Background: Delirium significantly affects post-operative outcomes, but the incidence, risk factors, and long-term impact of delirium in lung transplant recipients have not been well studied.

Methods: We analyzed 155 lung transplant recipients enrolled in the Lung Transplant Outcomes Group (LTOG) cohort at a single center. We determined delirium incidence by structured chart review, identified risk factors for delirium, determined whether plasma concentrations of 2 cerebral injury markers (neuron-specific enolase [NSE] and glial fibrillary acidic protein [GFAP]) were associated with delirium, and determined the association of post-operative delirium with 1-year survival.

Results: Fifty-seven (36.8%) patients developed post-operative delirium. Independent risk factors for delirium included pre-transplant benzodiazepine prescription (relative risk [RR] 1.82; 95% confidence interval [CI] 1.08 to 3.07; p = 0.025), total ischemic time (RR 1.10 per 30-minute increase; 95% CI 1.01 to 1.21; p = 0.027), duration of time with intra-operative mean arterial pressure <60 mm Hg (RR 1.07 per 15-minute increase; 95% CI 1.00 to 1.14; p = 0.041), and Grade 3 primary graft dysfunction (RR 2.13; 95% CI 1.27 to 3.58; p = 0.004). Ninety-one (58.7%) patients had plasma available at 24 hours. Plasma GFAP was inconsistently detected, whereas NSE was universally detectable, with higher NSE concentrations associated with delirium (risk difference 15.1% comparing 75th and 25th percentiles; 95% CI 2.5 to 27.7; p = 0.026). One-year mortality appeared higher among delirious patients, 12.3% compared with 7.1%, but the difference was not significant (p = 0.28).

Conclusions: Post-operative delirium is common in lung transplant recipients, and several potentially modifiable risk factors deserve further study to determine their associated mechanisms and predictive values.
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http://dx.doi.org/10.1016/j.healun.2018.01.1295DOI Listing
http://www.ncbi.nlm.nih.gov/pmc/articles/PMC5970008PMC
June 2018

Association of long pentraxin-3 with pulmonary hypertension and primary graft dysfunction in lung transplant recipients.

J Heart Lung Transplant 2018 06 20;37(6):792-794. Epub 2017 Dec 20.

Pulmonary, Allergy, and Critical Care Division, Perelman School of Medicine, University of Pennsylvania, Philadelphia, Pennsylvania, USA; Center for Clinical Epidemiology and Biostatistics, Perelman School of Medicine, University of Pennsylvania, Philadelphia, Pennsylvania, USA; Penn Cardiovascular Institute, Perelman School of Medicine, University of Pennsylvania, Philadelphia, Pennsylvania, USA.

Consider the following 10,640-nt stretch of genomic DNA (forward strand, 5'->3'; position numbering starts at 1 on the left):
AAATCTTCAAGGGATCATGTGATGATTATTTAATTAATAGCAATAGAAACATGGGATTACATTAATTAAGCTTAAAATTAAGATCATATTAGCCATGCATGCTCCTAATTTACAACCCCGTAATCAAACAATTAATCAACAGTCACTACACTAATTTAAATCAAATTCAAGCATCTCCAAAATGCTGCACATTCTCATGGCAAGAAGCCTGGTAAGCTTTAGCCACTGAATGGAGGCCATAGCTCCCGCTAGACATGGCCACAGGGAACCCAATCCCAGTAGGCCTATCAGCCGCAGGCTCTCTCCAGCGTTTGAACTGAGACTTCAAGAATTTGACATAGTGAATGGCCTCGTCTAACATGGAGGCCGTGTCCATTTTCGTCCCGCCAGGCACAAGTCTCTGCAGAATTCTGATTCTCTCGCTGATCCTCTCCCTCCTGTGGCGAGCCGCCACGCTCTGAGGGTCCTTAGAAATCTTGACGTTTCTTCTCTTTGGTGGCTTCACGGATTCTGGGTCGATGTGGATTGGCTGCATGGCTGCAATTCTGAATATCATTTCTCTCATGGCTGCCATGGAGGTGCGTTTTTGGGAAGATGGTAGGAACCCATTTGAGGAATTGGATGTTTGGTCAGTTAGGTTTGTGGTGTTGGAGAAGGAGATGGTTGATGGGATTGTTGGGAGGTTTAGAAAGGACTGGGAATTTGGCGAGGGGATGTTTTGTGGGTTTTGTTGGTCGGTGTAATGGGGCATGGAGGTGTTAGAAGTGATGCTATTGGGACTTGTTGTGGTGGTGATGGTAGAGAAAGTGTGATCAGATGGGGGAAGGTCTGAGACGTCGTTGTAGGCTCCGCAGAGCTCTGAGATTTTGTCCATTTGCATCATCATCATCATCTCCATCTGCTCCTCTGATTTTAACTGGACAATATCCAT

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http://dx.doi.org/10.1016/j.healun.2017.12.012DOI Listing
http://www.ncbi.nlm.nih.gov/pmc/articles/PMC6685262PMC
June 2018

Cell-free hemoglobin promotes primary graft dysfunction through oxidative lung endothelial injury.

JCI Insight 2018 01 25;3(2). Epub 2018 Jan 25.

Division of Allergy, Pulmonary, and Critical Care Medicine, Department of Medicine, Vanderbilt University Medical Center, Nashville, Tennessee, USA.

Primary graft dysfunction (PGD) is acute lung injury within 72 hours of lung transplantation. We hypothesized that cell-free hemoglobin (CFH) contributes to PGD by increasing lung microvascular permeability and tested this in patients, ex vivo human lungs, and cultured human lung microvascular endothelial cells. In a nested case control study of 40 patients with severe PGD at 72 hours and 80 matched controls without PGD, elevated preoperative CFH was independently associated with increased PGD risk (odds ratio [OR] 2.75, 95%CI, 1.23-6.16, P = 0.014). The effect of CFH on PGD was magnified by reperfusion fraction of inspired oxygen (FiO2) ≥ 0.40 (OR 3.41, P = 0.031). Isolated perfused human lungs exposed to intravascular CFH (100 mg/dl) developed increased vascular permeability as measured by lung weight (CFH 14.4% vs. control 0.65%, P = 0.047) and extravasation of Evans blue-labeled albumin dye (EBD) into the airspace (P = 0.027). CFH (1 mg/dl) also increased paracellular permeability of human pulmonary microvascular endothelial cell monolayers (hPMVECs). Hyperoxia (FiO2 = 0.95) increased human lung and hPMVEC permeability compared with normoxia (FiO2 = 0.21). Treatment with acetaminophen (15 μg/ml), a specific hemoprotein reductant, prevented CFH-dependent permeability in human lungs (P = 0.046) and hPMVECs (P = 0.037). In summary, CFH may mediate PGD through oxidative effects on microvascular permeability, which are augmented by hyperoxia and abrogated by acetaminophen.